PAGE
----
It’s a stereotype, but also kind of true, that Chinese people excel in math and science, yet come up short in imagination and creativity. In fact, there have been a few polls in the news recently reporting just that. (And it’s a problem we come up against in the classroom too.)
But maybe we have been measuring things wrong. I mean, how did those tests measure creativity? Through problem solving and other “out of the box” questions? ButÂ that’s so typical. What if we came up with a new creativity test, one in which would pitch Chinese people and Americans on equal creative grounds.A true out of the box test if you will. If there are any sociologists in the audience I’d like to humbly suggest my own idea for a test, because I’m curious to see who would win. The test? Snowman making!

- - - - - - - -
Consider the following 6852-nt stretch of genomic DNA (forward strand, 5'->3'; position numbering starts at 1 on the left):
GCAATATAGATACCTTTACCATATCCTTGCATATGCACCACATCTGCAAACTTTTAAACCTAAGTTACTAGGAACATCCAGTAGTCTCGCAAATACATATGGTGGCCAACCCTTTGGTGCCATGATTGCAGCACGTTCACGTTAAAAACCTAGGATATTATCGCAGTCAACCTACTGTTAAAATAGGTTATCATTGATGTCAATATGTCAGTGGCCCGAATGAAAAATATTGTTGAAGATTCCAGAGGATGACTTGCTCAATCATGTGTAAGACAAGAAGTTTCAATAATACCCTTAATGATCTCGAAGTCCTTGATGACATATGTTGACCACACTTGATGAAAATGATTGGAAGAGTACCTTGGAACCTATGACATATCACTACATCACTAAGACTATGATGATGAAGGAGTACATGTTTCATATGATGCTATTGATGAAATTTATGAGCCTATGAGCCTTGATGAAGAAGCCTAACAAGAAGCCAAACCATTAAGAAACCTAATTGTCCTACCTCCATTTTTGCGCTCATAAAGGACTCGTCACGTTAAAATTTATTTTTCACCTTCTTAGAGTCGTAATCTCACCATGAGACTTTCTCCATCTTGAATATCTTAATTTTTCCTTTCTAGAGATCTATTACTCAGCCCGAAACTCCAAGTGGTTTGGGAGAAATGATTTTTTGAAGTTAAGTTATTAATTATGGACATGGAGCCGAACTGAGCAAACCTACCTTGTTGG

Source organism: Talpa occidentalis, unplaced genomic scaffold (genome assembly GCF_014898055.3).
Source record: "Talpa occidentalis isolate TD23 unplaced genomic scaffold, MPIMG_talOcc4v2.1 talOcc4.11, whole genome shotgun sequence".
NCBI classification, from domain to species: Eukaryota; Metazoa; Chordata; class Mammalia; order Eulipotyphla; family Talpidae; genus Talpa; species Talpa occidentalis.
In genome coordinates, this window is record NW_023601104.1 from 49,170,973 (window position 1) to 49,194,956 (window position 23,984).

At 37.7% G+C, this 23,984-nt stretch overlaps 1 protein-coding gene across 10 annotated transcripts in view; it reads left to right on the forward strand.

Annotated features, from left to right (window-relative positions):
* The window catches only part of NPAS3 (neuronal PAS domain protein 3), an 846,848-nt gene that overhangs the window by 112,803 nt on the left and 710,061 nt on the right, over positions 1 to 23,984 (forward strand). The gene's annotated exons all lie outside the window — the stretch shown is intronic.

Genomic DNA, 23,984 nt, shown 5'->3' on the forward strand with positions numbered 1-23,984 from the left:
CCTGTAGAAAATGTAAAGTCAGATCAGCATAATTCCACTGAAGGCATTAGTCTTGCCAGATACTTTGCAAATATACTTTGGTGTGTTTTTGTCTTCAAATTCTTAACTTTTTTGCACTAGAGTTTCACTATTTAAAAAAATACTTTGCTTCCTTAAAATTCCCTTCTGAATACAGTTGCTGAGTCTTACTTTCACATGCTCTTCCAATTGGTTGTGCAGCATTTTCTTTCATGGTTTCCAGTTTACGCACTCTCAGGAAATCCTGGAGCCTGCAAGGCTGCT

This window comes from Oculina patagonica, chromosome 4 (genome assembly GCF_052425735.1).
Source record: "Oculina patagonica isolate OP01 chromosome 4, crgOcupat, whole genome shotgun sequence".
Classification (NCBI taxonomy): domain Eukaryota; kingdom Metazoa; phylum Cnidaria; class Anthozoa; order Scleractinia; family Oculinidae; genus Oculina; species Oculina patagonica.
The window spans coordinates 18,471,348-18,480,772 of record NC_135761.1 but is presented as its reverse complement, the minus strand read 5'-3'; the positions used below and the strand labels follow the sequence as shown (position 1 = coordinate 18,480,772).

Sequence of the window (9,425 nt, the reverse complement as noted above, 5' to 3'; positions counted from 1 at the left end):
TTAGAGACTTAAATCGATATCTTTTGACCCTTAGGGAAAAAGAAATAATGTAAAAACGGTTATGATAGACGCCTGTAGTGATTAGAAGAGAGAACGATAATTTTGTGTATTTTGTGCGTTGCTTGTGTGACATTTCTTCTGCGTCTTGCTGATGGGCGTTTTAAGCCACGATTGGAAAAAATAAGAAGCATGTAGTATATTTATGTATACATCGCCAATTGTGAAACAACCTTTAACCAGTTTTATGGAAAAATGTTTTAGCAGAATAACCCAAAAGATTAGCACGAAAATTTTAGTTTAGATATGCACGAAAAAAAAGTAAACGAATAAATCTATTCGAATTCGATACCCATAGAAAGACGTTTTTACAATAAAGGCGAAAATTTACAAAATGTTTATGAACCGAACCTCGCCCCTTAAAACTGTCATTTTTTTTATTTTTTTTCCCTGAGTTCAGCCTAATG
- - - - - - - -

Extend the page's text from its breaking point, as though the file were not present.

We live in southern China where snow is a novelty. But this year we had days, and days and days of it, and it really accumulated (probably 6 or so inches). The cleanup was long and messy due toÂ unpreparednessÂ (I heard a thousand soldiers were called in to shovel the Hangzhou airport) but it has also opened the floodgate of Chinese creativity. Large piles of snow become more than just an annoyance, they become a canvas for the artist. We went to Hangzhou yesterday and say dozens of tiny snow carved masterpieces. They were everywhere too, on top of cars, garbage cans, and in the middle of the street. Here are some of the best ones.
They forgo the typical top hat, carrot nose and coal eyes for innovation and a touch of “Chinese-ness.” And these weren’t built by people in some snowman making competition, rather just plain old regular people, like doorman at the hotels, parents outside (with their kids watching) and workers in little stalls in the tourist district. Frosty, watch you back!